PURPLE DAY 2021: MYTHBUSTING AN “INVISIBLE” CONDITION

  • Friday, 26th March is Purple Day, a global day dedicated to raising awareness of epilepsy
  • Half of Brits (51%) believe that those living with health conditions simply need to be more positive
  • 50% of those with epilepsy say they wish the public knew that the impact of the condition is so much more than seizures – including medicine side-effects, mental health impacts and memory problems’

Epilepsy is one of the most common serious neurological conditions in the world. It affects around 600,000 people in the UK. This means that almost 1 in 100 people – equivalent to one child in every UK primary school – has epilepsy. However, new research by Epilepsy Action ahead of Purple Day 2021 reveals that, despite this high prevalence, 80% of Brits don’t know or aren’t sure of how common the condition is.

Around 87 people are diagnosed with epilepsy in the UK every day. Most commonly known to cause seizures, the condition is often misunderstood, with the research revealing 68% of Brits believe that those with health conditions simply need to be more positive and another 1 in 5 people (21%) incorrectly believe that once people get on the right medication, their epilepsy is pretty much cured.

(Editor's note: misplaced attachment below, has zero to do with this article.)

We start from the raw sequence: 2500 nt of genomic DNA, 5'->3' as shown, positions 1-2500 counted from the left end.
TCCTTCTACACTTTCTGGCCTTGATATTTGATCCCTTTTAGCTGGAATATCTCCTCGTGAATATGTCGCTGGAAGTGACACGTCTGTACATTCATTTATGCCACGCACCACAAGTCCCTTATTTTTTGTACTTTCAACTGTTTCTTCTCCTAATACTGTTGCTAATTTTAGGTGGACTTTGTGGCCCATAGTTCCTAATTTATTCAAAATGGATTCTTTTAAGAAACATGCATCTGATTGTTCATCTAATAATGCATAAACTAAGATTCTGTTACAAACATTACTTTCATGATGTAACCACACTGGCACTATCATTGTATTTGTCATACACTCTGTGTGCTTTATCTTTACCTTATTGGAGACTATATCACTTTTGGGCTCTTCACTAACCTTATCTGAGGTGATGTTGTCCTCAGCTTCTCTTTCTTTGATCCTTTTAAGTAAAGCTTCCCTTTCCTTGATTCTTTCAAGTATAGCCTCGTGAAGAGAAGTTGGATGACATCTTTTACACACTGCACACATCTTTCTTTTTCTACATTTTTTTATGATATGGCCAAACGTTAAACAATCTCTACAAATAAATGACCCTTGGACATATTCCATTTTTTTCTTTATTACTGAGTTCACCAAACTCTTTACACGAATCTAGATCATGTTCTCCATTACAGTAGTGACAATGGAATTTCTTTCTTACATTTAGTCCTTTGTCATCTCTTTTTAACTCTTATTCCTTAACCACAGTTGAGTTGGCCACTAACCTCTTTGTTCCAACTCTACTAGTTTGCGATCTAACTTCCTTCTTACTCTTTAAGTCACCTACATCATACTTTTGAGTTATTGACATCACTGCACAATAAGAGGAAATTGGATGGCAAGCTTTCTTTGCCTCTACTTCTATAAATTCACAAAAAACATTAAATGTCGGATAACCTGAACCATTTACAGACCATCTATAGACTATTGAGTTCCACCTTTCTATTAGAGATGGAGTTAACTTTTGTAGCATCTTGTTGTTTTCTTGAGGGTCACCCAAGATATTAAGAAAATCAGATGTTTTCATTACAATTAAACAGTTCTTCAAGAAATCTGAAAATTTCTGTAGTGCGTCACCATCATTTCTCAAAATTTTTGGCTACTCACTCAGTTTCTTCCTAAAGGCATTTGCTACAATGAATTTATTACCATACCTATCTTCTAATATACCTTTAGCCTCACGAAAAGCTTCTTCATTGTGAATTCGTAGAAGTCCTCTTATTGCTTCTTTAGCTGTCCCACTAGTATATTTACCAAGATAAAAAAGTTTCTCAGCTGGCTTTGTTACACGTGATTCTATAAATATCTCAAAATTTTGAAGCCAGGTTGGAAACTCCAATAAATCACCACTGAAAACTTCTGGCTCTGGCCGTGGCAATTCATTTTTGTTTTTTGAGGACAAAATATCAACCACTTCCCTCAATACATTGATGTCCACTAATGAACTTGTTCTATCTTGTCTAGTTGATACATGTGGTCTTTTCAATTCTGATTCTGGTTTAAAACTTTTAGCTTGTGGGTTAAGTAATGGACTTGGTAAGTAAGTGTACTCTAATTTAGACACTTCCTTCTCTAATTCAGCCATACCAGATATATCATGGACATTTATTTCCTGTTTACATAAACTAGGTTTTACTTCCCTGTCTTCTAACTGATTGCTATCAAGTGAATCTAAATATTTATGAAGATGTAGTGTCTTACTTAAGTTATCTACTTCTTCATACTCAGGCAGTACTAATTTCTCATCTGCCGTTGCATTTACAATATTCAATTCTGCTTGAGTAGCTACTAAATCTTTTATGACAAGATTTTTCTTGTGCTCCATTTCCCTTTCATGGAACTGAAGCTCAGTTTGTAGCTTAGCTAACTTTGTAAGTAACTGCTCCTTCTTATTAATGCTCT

Yet while epilepsy is one of the most common neurological conditions, almost 3 in 4 Brits (71%) say they don’t know or aren’t sure if they know someone with epilepsy. Perhaps more worryingly around 1 in 3 (38%) of us confess to not feeling equipped to help someone having an epileptic seizure, and 68% of people admitted they would be afraid to even witness one.

One common myth surrounding epilepsy highlighted by the charity includes over half (54%) of those surveyed being uncertain or incorrectly identifying flashing lights as an automatic seizure trigger, despite photosensitivity affecting only 3% of those with epilepsy. Furthermore, a quarter (23%) believe epilepsy has no impact on a person’s life when they are not having seizures.

Through fundraising, Epilepsy Action can continue providing life-changing support, such as the Epilepsy Action Freephone Helpline and its network of support groups. This Purple Day, people all over the country are coming together to raise crucial funds – including a Give It Up in March challenge to make a difference for people affected by the condition.

So it’s not just about Covid!